first_imgTHERE was a second big derby game at the Ryan McBride Brandywell Stadium last night.Members of the Donegal Down Syndrome played a half-time match against Oxford Bulls at half-time in the Derry City v Finn Harps game.The Donegal Down Syndrome members were mascots for Finn Harps while the Oxford Bulls acted as the Derry City mascots. It was a memorable occasion for all involved as they got to play in front of a big derby crowd.The players received a warm welcome onto the pitch and rapturous applause as they left again after a cracking game during the interval. Pictures by Joe Boland, North West News Pix…Picture special: Donegal Down Syndrome and Oxford Bulls star at Brandywell was last modified: October 26th, 2019 by Chris McNultyShare this:Click to share on Facebook (Opens in new window)Click to share on Twitter (Opens in new window)Click to share on LinkedIn (Opens in new window)Click to share on Reddit (Opens in new window)Click to share on Pocket (Opens in new window)Click to share on Telegram (Opens in new window)Click to share on WhatsApp (Opens in new window)Click to share on Skype (Opens in new window)Click to print (Opens in new window)last_img read more

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Running the Numbers in the FIRST Bill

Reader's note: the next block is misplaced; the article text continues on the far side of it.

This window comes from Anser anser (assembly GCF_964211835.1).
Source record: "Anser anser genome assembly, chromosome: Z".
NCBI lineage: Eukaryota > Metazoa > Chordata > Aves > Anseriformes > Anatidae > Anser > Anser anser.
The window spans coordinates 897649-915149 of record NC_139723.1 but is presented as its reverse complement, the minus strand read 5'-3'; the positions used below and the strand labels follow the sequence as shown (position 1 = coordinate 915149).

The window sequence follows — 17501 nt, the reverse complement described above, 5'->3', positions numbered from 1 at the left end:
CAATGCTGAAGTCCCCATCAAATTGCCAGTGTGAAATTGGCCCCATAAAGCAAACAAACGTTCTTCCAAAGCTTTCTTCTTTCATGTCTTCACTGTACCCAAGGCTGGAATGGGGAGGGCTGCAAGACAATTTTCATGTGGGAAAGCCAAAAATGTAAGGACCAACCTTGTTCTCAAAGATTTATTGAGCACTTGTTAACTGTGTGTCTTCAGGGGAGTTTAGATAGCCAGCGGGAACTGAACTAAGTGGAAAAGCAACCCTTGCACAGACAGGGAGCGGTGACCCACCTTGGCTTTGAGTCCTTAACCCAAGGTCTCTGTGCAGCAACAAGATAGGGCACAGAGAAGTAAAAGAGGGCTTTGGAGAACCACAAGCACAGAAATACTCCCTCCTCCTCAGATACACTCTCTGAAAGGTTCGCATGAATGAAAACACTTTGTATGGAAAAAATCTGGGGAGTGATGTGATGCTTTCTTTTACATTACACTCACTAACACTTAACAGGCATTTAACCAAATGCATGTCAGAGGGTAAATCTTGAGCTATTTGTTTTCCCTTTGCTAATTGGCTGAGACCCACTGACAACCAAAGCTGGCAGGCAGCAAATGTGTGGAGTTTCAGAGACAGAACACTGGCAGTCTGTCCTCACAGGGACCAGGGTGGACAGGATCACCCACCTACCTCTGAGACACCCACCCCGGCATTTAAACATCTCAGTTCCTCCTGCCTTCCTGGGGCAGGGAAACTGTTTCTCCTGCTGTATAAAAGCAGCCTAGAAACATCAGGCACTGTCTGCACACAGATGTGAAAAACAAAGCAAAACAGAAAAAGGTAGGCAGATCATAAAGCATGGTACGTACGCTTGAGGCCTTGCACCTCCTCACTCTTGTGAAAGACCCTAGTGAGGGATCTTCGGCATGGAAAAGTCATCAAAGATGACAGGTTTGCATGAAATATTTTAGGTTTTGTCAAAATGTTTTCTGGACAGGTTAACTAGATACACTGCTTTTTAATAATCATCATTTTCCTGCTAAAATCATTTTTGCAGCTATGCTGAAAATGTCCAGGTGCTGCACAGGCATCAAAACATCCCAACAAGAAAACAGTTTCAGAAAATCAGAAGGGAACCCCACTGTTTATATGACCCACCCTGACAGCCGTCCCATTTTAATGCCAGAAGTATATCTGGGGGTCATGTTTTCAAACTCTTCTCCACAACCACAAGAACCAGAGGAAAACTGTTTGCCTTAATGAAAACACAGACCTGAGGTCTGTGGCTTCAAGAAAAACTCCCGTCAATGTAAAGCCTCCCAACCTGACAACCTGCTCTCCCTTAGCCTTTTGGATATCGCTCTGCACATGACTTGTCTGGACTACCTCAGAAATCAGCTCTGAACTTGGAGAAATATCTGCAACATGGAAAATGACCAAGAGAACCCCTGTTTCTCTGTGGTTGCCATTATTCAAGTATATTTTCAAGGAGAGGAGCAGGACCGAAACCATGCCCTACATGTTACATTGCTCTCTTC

first_imgLegislators once liked to brag about increasing the budgets of their favorite programs. Today, in an era of fiscal constraints, most members of Congress prefer to remind voters how they have held down federal spending.Representative Lamar Smith (R–TX) says he’s accomplished both goals—boosting spending in certain areas while remaining fiscally prudent—in his pending bill setting out policy for the National Science Foundation (NSF). But it takes some unorthodox arithmetic to square the claims by the chair of the House of Representatives science committee with the actual numbers in his Frontiers in Innovation, Research, Science, and Technology Act (FIRST) Act.In a recent online commentary for Scientific American, Smith claims that FIRST would authorize Congress to increase funding next year for four of NSF’s seven research directorates—engineering, mathematics and physical sciences, computer science, and biology “by between 7 and 8 percent.” Yet, in the bill itself, the 2015 budgets of those four directorates would rise by only 2.2%, 2.4%, 2.2%, and 2.2%, respectively, from 2014 levels.Sign up for our daily newsletterGet more great content like this delivered right to you!Country *AfghanistanAland IslandsAlbaniaAlgeriaAndorraAngolaAnguillaAntarcticaAntigua and BarbudaArgentinaArmeniaArubaAustraliaAustriaAzerbaijanBahamasBahrainBangladeshBarbadosBelarusBelgiumBelizeBeninBermudaBhutanBolivia, Plurinational State ofBonaire, Sint Eustatius and SabaBosnia and HerzegovinaBotswanaBouvet IslandBrazilBritish Indian Ocean TerritoryBrunei DarussalamBulgariaBurkina FasoBurundiCambodiaCameroonCanadaCape VerdeCayman IslandsCentral African RepublicChadChileChinaChristmas IslandCocos (Keeling) IslandsColombiaComorosCongoCongo, The Democratic Republic of theCook IslandsCosta RicaCote D’IvoireCroatiaCubaCuraçaoCyprusCzech RepublicDenmarkDjiboutiDominicaDominican RepublicEcuadorEgyptEl SalvadorEquatorial GuineaEritreaEstoniaEthiopiaFalkland Islands (Malvinas)Faroe IslandsFijiFinlandFranceFrench GuianaFrench PolynesiaFrench Southern TerritoriesGabonGambiaGeorgiaGermanyGhanaGibraltarGreeceGreenlandGrenadaGuadeloupeGuatemalaGuernseyGuineaGuinea-BissauGuyanaHaitiHeard Island and Mcdonald IslandsHoly See (Vatican City State)HondurasHong KongHungaryIcelandIndiaIndonesiaIran, Islamic Republic ofIraqIrelandIsle of ManIsraelItalyJamaicaJapanJerseyJordanKazakhstanKenyaKiribatiKorea, Democratic People’s Republic ofKorea, Republic ofKuwaitKyrgyzstanLao People’s Democratic RepublicLatviaLebanonLesothoLiberiaLibyan Arab JamahiriyaLiechtensteinLithuaniaLuxembourgMacaoMacedonia, The Former Yugoslav Republic ofMadagascarMalawiMalaysiaMaldivesMaliMaltaMartiniqueMauritaniaMauritiusMayotteMexicoMoldova, Republic ofMonacoMongoliaMontenegroMontserratMoroccoMozambiqueMyanmarNamibiaNauruNepalNetherlandsNew CaledoniaNew ZealandNicaraguaNigerNigeriaNiueNorfolk IslandNorwayOmanPakistanPalestinianPanamaPapua New GuineaParaguayPeruPhilippinesPitcairnPolandPortugalQatarReunionRomaniaRussian FederationRWANDASaint Barthélemy Saint Helena, Ascension and Tristan da CunhaSaint Kitts and NevisSaint LuciaSaint Martin (French part)Saint Pierre and MiquelonSaint Vincent and the GrenadinesSamoaSan MarinoSao Tome and PrincipeSaudi ArabiaSenegalSerbiaSeychellesSierra LeoneSingaporeSint Maarten (Dutch part)SlovakiaSloveniaSolomon IslandsSomaliaSouth AfricaSouth Georgia and the South Sandwich IslandsSouth SudanSpainSri LankaSudanSurinameSvalbard and Jan MayenSwazilandSwedenSwitzerlandSyrian Arab RepublicTaiwanTajikistanTanzania, United Republic ofThailandTimor-LesteTogoTokelauTongaTrinidad and TobagoTunisiaTurkeyTurkmenistanTurks and Caicos IslandsTuvaluUgandaUkraineUnited Arab EmiratesUnited KingdomUnited StatesUruguayUzbekistanVanuatuVenezuela, Bolivarian Republic ofVietnamVirgin Islands, BritishWallis and FutunaWestern SaharaYemenZambiaZimbabweI also wish to receive emails from AAAS/Science and Science advertisers, including information on products, services and special offers which may include but are not limited to news, careers information & upcoming events.Required fields are included by an asterisk(*)What accounts for the difference? It turns out that Smith isn’t using the numbers in his own bill in calculating the proposed growth rates. Instead, he is comparing the FIRST Act’s proposed 2015 spending levels to the actual spending that NSF estimates the four directorates will have this year. Those actual 2014 numbers turn out to be lower than the 2014 authorizing levels in the bill. So, by ignoring his own numbers, Smith is able to claim a bigger increase for those disciplines “with the greatest potential to yield transformational new technologies, catalyze new industries and … create millions of new jobs.” That reinforces his argument that he and other Republicans are shifting NSF’s priorities.To maintain fiscal prudence, Smith offsets those increases with big cuts in two programs. His bill would slash the social and behavioral sciences and economics directorate by 28% this year, to $200 million, and hold its funding at that level in 2015. Likewise, the 2014 and 2015 budgets for international and integrative activities, which include funding for less research-intensive states and for graduate research fellowships, would shrink by 17%, to $400 million.Those deep cuts allow Smith to set the overall 2015 budget for NSF at $7.277 billion, an increase of only 1.5%. The total is actually $22 million higher than what President Barack Obama requested for NSF (although Obama also submitted a supplemental budget request that would give the agency an additional $550 million). Still, Smith believes that it’s small enough to placate most of his fiscally conservative colleagues.To be sure, the FIRST Act is largely aspirational when it comes to funding. It is an authorizing bill, meaning it can set only spending targets.Allocating money to each agency is the job of the appropriations panels in Congress. That difference accounts for one more numerical surprise in the FIRST Act: Its 2015 authorization for NSF is some $127 million less than the $7.408 billion that the House Appropriations Committee has already approved. The lower number turns the usual relationship between authorizers and appropriators on its head: Authorizers are usually the “good cop,” urging more spending, while appropriators play the “bad cop,” imposing restraint.At a committee markup of the bill last week, some Democrats said they didn’t understand why the panel’s Republicans, in effect, would ask for less than they knew their colleagues were prepared to spend on NSF. One theory is that Smith plans to propose an amendment to NSF’s spending bill, which is expected to be voted on by the full House of Representatives this week, that would reduce the amount approved by appropriators to the level in the FIRST Act.The amendment would appeal to members looking for ways to cut spending. However, if it were to happen, it would squeeze NSF at a time when the agency is already struggling to maintain its current portfolio.last_img read more